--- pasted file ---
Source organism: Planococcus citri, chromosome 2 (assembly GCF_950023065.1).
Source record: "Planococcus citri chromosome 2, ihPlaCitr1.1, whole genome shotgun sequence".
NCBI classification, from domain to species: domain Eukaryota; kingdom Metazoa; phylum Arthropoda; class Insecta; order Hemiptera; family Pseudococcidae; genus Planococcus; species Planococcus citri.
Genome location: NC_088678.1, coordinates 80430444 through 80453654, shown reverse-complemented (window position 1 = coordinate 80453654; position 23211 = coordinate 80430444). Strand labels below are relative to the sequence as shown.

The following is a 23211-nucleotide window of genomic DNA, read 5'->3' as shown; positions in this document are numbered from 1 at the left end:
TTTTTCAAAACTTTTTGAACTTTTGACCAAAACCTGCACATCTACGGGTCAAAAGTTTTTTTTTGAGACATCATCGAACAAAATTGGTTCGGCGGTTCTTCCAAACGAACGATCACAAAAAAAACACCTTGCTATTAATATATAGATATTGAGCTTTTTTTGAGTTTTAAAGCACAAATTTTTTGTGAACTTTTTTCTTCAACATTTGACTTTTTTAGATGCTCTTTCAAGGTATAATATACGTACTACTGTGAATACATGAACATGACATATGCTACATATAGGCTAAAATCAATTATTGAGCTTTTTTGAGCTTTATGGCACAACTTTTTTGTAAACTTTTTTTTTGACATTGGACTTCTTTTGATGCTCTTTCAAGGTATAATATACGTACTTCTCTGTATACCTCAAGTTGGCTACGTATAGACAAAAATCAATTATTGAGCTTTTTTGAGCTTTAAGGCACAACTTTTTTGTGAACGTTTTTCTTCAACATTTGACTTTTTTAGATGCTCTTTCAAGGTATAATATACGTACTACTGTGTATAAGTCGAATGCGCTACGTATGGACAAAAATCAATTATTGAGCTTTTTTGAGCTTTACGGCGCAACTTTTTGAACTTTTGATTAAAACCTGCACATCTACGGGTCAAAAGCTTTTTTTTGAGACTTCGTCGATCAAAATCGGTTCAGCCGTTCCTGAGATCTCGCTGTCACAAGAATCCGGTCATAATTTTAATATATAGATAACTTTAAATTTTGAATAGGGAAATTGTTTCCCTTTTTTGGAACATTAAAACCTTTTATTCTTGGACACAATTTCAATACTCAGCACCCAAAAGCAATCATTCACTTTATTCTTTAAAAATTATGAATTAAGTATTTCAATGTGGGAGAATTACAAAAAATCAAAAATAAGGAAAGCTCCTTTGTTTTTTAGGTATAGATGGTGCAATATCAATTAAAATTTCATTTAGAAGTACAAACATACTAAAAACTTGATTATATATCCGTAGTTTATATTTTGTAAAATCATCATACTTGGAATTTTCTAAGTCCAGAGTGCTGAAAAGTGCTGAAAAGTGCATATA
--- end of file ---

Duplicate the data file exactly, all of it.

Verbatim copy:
Source organism: Planococcus citri, chromosome 2 (assembly GCF_950023065.1).
Source record: "Planococcus citri chromosome 2, ihPlaCitr1.1, whole genome shotgun sequence".
NCBI classification, from domain to species: domain Eukaryota; kingdom Metazoa; phylum Arthropoda; class Insecta; order Hemiptera; family Pseudococcidae; genus Planococcus; species Planococcus citri.
Genome location: NC_088678.1, coordinates 80430444 through 80453654, shown reverse-complemented (window position 1 = coordinate 80453654; position 23211 = coordinate 80430444). Strand labels below are relative to the sequence as shown.

The following is a 23211-nucleotide window of genomic DNA, read 5'->3' as shown; positions in this document are numbered from 1 at the left end:
TTTTTCAAAACTTTTTGAACTTTTGACCAAAACCTGCACATCTACGGGTCAAAAGTTTTTTTTTGAGACATCATCGAACAAAATTGGTTCGGCGGTTCTTCCAAACGAACGATCACAAAAAAAACACCTTGCTATTAATATATAGATATTGAGCTTTTTTTGAGTTTTAAAGCACAAATTTTTTGTGAACTTTTTTCTTCAACATTTGACTTTTTTAGATGCTCTTTCAAGGTATAATATACGTACTACTGTGAATACATGAACATGACATATGCTACATATAGGCTAAAATCAATTATTGAGCTTTTTTGAGCTTTATGGCACAACTTTTTTGTAAACTTTTTTTTTGACATTGGACTTCTTTTGATGCTCTTTCAAGGTATAATATACGTACTTCTCTGTATACCTCAAGTTGGCTACGTATAGACAAAAATCAATTATTGAGCTTTTTTGAGCTTTAAGGCACAACTTTTTTGTGAACGTTTTTCTTCAACATTTGACTTTTTTAGATGCTCTTTCAAGGTATAATATACGTACTACTGTGTATAAGTCGAATGCGCTACGTATGGACAAAAATCAATTATTGAGCTTTTTTGAGCTTTACGGCGCAACTTTTTGAACTTTTGATTAAAACCTGCACATCTACGGGTCAAAAGCTTTTTTTTGAGACTTCGTCGATCAAAATCGGTTCAGCCGTTCCTGAGATCTCGCTGTCACAAGAATCCGGTCATAATTTTAATATATAGATAACTTTAAATTTTGAATAGGGAAATTGTTTCCCTTTTTTGGAACATTAAAACCTTTTATTCTTGGACACAATTTCAATACTCAGCACCCAAAAGCAATCATTCACTTTATTCTTTAAAAATTATGAATTAAGTATTTCAATGTGGGAGAATTACAAAAAATCAAAAATAAGGAAAGCTCCTTTGTTTTTTAGGTATAGATGGTGCAATATCAATTAAAATTTCATTTAGAAGTACAAACATACTAAAAACTTGATTATATATCCGTAGTTTATATTTTGTAAAATCATCATACTTGGAATTTTCTAAGTCCAGAGTGCTGAAAAGTGCTGAAAAGTGCATATA